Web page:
predominantly due to physiological consequences after IV injection that can be phagocytic uptake this can be accumulation due to highly perfused and blood supply it can be the disrupted endothelial you find in the liver it can be picking up by hijacking the appo protein II I think that then goes as a matter of consequence to the liver so I would propose that alternative strategies are required and simple strategies so here it go Eli go with this very simple system which is a poly-cotton base nanoparticles for Asano we use a poly-cotton that electrostatically interacts with the srna to form a nanoparticle entropy driven it’s a Niley efficient process but this simple system actually installs many properties into the nana carrier is a self-assembly system so so some degree the SAS RNA is protected and entrapped within the system it’s nanoscale so it’s small enough to extrapolate across certain diseased tissues it normally has a positive a net positive charge and when you make these systems they’re more stable when you have an excess of the poly cation which is got the predominantly amino group so it’s a positive charge entity which interacts very well with the cell surface you can control the functionality which is a form of kinetic cellular targeting up take root and RNA release by the design of the poly cotton so you can do this by synthetic systems but I would say that this has got clinical translation potential because it’s a very simple system we’re not relying on any post modification I won’t go through this slide but just to say there’s an OL array of polymers both synthetic and natural are focused on ones that have been used in vivo that have been used for delivery of a SI RNA when I say si a this could be the conventional srna or this could be precursor of micrornas primary micrornas for example but we’ll just stick to the srna is a general term we can change the polymer architecture especially if the synthetic systems and you can see that you can change the functionality by using different polymer systems I won’t go into detail on this but just to say this versatile and flexible even though it’s conceptually very simple so here we go this is a simple system that I proposed this is the kite assign system which is cosine is a poly-cotton derived from Titan which is found in the skeletons of insects the shells of crustacea by deacetylation you install an amino group and a glucosamine and it’s this amino group that term facilitates this interaction with for example a poly ionic nucleic acid very simple it’s the second most abundant polymer natural polymer shell assay but what people are found even before the days of SI RNAs it’s been used for its mucoid easy properties and that is that it facilitates interactions with glycoproteins that are found in the mucus that lines the mucosal surface on the epithelial cells I’ll go into a bit detail on that it’s also been shown to transiently open so for a short period of time open the tight junctions between the epithelial cells at the mucosal surface the system itself is this poly cotton plus SI RNA into a nanoparticle and just to say although this is a conceptually very simple system it took about two years to optimize the type of Titus on to be used for a system that would work biologically so what you can change is the molecular weight and the degree of deacetylation the amount of amino groups and the polymer backbone so the two main attributes of a chi design system is that it’s mucoadhesive so if we just look at the mucosal surface so the mucosal surface is the line of the respiratory gastrointestinal genital urinary tract and if you look at the the ball the epithelial surface you’ve got tightly packed epithelial cells that vary in morphology dependent on the anatomical site but normally they tightly packed together in the long they display these sillery out pushes which push material away but then overlying these epithelial service you have this gel this physical mucus gel which is primarily composed of mucin glycoproteins but just to say that the mucus layer that overlays these surface is in two layers so you have a more viscous fixed layer at the bottom under underneath borders the epithelial surface then you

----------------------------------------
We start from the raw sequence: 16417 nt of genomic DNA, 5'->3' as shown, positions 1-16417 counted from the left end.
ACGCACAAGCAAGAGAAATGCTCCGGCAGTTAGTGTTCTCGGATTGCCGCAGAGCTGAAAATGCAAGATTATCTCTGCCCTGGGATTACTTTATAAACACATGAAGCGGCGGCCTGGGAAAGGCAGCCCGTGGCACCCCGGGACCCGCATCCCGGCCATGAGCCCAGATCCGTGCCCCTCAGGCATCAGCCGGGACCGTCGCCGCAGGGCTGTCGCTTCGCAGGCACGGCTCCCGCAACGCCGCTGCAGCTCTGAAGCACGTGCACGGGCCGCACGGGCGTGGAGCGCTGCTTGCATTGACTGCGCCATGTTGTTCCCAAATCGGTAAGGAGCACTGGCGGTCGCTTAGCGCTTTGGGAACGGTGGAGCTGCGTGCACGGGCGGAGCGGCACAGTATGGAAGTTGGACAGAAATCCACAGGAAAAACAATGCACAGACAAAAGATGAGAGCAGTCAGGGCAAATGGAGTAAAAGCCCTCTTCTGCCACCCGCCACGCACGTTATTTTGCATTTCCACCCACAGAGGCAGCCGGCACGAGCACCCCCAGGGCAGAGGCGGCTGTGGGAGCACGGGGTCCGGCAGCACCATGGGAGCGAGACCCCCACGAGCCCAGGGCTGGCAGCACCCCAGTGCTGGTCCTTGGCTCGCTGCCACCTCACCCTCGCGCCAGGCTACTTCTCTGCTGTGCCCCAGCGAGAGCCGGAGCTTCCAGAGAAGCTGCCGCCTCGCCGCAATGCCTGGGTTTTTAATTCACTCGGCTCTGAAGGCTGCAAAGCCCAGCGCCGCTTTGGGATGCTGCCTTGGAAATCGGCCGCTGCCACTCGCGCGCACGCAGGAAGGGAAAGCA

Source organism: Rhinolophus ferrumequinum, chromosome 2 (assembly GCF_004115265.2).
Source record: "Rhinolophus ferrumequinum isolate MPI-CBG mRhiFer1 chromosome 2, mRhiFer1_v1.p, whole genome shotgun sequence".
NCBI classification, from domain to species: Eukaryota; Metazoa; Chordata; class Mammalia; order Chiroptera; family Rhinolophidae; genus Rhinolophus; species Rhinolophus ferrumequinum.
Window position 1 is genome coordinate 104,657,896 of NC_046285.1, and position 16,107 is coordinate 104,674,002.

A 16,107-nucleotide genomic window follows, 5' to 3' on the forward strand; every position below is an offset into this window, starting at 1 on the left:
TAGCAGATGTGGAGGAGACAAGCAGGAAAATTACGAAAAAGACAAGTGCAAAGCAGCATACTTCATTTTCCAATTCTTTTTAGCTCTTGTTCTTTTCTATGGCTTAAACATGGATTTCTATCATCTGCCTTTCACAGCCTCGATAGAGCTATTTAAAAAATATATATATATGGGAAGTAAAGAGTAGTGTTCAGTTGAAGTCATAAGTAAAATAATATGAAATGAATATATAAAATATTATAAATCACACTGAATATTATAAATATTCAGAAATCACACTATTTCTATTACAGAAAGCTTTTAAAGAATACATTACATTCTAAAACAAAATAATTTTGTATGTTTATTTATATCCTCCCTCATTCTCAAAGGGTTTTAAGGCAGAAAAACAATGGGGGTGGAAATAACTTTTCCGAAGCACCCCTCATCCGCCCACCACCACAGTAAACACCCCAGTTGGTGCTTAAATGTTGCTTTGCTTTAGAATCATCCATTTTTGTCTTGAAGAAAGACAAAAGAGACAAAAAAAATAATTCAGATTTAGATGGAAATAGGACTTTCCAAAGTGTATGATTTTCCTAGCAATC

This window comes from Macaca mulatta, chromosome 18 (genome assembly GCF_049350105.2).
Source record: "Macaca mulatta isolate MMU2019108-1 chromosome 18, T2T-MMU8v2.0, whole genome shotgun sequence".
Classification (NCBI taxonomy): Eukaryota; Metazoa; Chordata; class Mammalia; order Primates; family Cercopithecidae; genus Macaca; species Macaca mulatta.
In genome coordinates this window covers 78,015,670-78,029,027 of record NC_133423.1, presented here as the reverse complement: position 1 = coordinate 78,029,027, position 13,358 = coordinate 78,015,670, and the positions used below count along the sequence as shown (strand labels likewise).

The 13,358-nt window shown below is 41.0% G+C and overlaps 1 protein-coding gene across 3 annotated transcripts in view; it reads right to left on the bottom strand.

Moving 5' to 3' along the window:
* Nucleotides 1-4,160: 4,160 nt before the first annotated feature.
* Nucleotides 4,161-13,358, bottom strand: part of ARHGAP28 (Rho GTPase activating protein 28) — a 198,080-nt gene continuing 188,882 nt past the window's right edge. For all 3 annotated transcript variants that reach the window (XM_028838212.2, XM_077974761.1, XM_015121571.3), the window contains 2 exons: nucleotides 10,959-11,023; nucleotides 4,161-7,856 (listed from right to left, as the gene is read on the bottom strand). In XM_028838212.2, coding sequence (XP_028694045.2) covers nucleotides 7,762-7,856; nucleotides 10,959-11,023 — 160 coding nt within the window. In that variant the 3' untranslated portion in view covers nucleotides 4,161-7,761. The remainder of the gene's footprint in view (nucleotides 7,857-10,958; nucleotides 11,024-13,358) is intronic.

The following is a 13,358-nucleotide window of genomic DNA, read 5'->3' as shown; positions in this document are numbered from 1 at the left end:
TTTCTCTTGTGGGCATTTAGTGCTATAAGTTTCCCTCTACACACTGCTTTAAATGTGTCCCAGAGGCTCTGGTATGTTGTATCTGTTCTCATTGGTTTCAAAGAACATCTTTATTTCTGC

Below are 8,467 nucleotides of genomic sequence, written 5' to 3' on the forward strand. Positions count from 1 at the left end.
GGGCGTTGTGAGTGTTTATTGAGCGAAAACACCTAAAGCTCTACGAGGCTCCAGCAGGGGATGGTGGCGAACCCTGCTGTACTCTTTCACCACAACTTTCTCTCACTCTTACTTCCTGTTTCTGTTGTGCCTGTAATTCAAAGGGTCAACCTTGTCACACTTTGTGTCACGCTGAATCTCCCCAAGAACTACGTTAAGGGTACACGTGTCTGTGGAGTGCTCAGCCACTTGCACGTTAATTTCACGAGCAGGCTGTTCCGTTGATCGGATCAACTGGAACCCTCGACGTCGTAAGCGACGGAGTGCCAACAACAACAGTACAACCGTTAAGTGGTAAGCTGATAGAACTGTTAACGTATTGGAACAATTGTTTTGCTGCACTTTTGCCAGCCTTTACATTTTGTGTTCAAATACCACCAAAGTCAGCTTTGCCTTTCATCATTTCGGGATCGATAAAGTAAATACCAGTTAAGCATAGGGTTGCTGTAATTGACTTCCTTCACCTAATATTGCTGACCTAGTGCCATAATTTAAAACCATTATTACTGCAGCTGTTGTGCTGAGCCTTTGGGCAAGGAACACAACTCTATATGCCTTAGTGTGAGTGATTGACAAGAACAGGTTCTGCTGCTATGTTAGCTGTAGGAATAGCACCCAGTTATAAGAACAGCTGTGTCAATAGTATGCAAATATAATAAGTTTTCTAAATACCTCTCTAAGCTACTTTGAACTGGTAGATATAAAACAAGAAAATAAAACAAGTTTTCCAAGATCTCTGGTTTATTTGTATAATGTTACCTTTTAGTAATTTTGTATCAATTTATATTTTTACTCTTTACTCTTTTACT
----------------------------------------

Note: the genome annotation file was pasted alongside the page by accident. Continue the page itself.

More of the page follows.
have a more watery fluid system at the uppermost surface and it’s in this upper low surface that’s brushed away and replenished depending on the site in the and the mucosal surface it is replenished every minute few minutes or every hours or hours should i say if we zoom in on the mucous itself the Menken the main constituent of mucus is these music like a proteins which are polymers that form a network and this network work forms pores in which material as to penetrate through the pores in able to reach the underlying epithelial cells so when we think of a delivery system we need to consider the this this microstructure that’s composed of these glycoproteins the other main attributes of Titus on is that it’s been shown to enter macrophages more avidly than a lot of materials now we know that particles have a predisposition for phagocytic phagocytic capture this is one of the problems of a delivery system it’s recognized and captured by phagocytes but manners receptor on the surface of the macrophages engaged with the polysaccharide and the kite azam and you get more uptake into these cells and i’ll go go into that just to say that it’s one thing getting uptake of an ana carrier system into a macrophage it’s another matter to actually get for example gene silencing because of the lab network of materials of lysosomes that can destroy him break down ingested material so we started this work let’s say in 2004 for the next two years we gathered data we optimize the system and then i’ll show you some of the data that we published but what happened was the series was that we we came up with this idea of using SI on a with high design now caisson had been used extensively for the every of peptides and also plasmid DNA but we were the first to actually use it for sa RNA and we secured a patent on the SI on a so you can see that although this system had been used extensively for other molecules we were quick on securing IP on this technology and this is important moving forward if you want to establish a spin-out so we didn’t publish at that point we prepared a patent application so we formed a company called nano feirense based on the car design system based at I nano the anticipatory is to inter discipline and a science center and as I said the actual spin-out was derived from the technology surrounding the the chitin system at the University and just to say I don’t know what it’s like in other countries but in Denmark if you do some scientific work in the laboratory the patent is owned by the University so what we have to do is as soon as we thought that we add a novel idea we act to approach our technology transfer office and prepare a patent disclosure and this is a requirement as a university working in Denmark that you have to consult with the tto and offer them the chance have taken on the pattern if they don’t want the pattern then the inventors themselves can take it forward but they did like the patent they did their due diligence and thought that there was some way forward with it so actually the patent is actually controlled by the university but it’s partly owned it third for the the university a third for the inventors and a third for the department so if we make any any money out of this then I nano itself will get something back we launched it in 2010 and this was based on securing seed capital from two Danish companies one Nova seeds which is a derivative of Nova Nordis the big pharmaceutical company and another small investment company seed capital and they invested near on eight hundred thousand dollars into this spin out so this was seed capital but to convince them about this technology so we filed a patent and then the tto actually reached out to potential investors we add clinics where we we met investors so the university itself holds sessions where investors can meet potential in vail inventors for